The Bucks were supposed to be a franchise headed in a new and positive direction; however, after a ho-hum season in which many things did not pan out, there is a sense that ownership may step in and make some significant changes.
The Timberwolves were a makeshift organization from almost the beginning of the season. With the tragic and untimely passing of team president Flip Saunders, the message from the Timberwolves was, “Let’s get through the season.”
Current Wolves GM Milton Newton had been running the day to day under Saunders, so taking full control was not a huge leap, especially with how much was already in place under Saunders’ watch.
Current head coach Sam Mitchell was not promised anything more than this season, although there was a sense that he was put in the head coach position as a season-long audition with the idea that he could be retained long-term if things went well.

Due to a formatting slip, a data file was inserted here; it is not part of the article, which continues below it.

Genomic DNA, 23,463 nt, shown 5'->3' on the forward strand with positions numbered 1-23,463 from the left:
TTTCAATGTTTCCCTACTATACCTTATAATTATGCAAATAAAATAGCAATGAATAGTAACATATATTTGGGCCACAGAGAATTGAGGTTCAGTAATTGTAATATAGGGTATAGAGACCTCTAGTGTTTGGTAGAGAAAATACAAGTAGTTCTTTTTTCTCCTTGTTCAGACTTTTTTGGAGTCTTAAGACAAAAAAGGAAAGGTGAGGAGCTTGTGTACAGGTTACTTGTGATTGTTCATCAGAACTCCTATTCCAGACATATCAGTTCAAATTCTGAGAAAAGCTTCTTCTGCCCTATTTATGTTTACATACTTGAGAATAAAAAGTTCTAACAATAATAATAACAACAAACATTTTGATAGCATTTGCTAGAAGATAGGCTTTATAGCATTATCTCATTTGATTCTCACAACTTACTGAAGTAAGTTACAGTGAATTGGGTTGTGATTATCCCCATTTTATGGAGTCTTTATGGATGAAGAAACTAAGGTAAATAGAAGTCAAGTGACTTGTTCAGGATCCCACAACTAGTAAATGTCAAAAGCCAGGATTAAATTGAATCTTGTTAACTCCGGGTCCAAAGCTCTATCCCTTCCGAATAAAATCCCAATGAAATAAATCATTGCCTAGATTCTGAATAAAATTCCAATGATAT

As the Wolves’ season comes to a close, there is a belief around the NBA that Mitchell may not be retained. Sources close to the process say there will likely be a full and complete search for a new head coach, which Mitchell may be a part of if he wants to remain in consideration.
Wolves sources are quick to point to comments by Wolves owner Glen Taylor saying that no decisions have been made yet on anyone in the organization and that Newton would be running the offseason for the team including the draft and free agency.
There have been a number of “named” coaches linked to the Wolves, but one name that gaining steam around the NBA is former Cleveland Cavaliers coach David Blatt. He’s been linked to the Wolves, Suns and New York Knicks. Sources close to Blatt say his camp has not engaged in any conversations with teams at this point, but expressed that Blatt does indeed want to coach in the NBA again and that he’ll wait for the right situation.